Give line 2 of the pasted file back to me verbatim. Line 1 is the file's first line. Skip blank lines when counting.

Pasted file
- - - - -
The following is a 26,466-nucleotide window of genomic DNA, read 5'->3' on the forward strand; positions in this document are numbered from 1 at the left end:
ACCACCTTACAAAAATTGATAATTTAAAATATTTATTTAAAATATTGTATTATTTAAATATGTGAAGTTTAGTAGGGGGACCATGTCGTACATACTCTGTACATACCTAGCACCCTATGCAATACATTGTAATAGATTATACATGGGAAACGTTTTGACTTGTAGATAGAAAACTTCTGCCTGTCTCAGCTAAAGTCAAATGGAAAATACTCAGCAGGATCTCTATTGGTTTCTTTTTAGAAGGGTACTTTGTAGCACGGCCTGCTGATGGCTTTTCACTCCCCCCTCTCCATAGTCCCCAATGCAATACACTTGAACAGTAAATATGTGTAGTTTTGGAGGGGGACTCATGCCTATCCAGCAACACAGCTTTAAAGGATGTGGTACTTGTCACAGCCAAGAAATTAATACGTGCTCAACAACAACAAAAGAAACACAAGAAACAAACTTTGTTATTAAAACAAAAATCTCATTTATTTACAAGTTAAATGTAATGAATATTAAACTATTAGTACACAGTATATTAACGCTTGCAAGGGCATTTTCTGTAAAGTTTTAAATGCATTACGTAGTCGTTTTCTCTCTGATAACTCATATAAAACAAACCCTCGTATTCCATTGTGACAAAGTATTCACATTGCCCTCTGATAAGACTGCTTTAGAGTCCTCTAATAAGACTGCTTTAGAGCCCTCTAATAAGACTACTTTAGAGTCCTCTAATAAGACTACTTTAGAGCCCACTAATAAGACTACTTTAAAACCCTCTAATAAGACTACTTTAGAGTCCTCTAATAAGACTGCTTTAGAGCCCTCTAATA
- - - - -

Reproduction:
ACCACCTTACAAAAATTGATAATTTAAAATATTTATTTAAAATATTGTATTATTTAAATATGTGAAGTTTAGTAGGGGGACCATGTCGTACATACTCTGTACATACCTAGCACCCTATGCAATACATTGTAATAGATTATACATGGGAAACGTTTTGACTTGTAGATAGAAAACTTCTGCCTGTCTCAGCTAAAGTCAAATGGAAAATACTCAGCAGGATCTCTATTGGTTTCTTTTTAGAAGGGTACTTTGTAGCACGGCCTGCTGATGGCTTTTCACTCCCCCCTCTCCATAGTCCCCAATGCAATACACTTGAACAGTAAATATGTGTAGTTTTGGAGGGGGACTCATGCCTATCCAGCAACACAGCTTTAAAGGATGTGGTACTTGTCACAGCCAAGAAATTAATACGTGCTCAACAACAACAAAAGAAACACAAGAAACAAACTTTGTTATTAAAACAAAAATCTCATTTATTTACAAGTTAAATGTAATGAATATTAAACTATTAGTACACAGTATATTAACGCTTGCAAGGGCATTTTCTGTAAAGTTTTAAATGCATTACGTAGTCGTTTTCTCTCTGATAACTCATATAAAACAAACCCTCGTATTCCATTGTGACAAAGTATTCACATTGCCCTCTGATAAGACTGCTTTAGAGTCCTCTAATAAGACTGCTTTAGAGCCCTCTAATAAGACTACTTTAGAGTCCTCTAATAAGACTACTTTAGAGCCCACTAATAAGACTACTTTAAAACCCTCTAATAAGACTACTTTAGAGTCCTCTAATAAGACTGCTTTAGAGCCCTCTAATA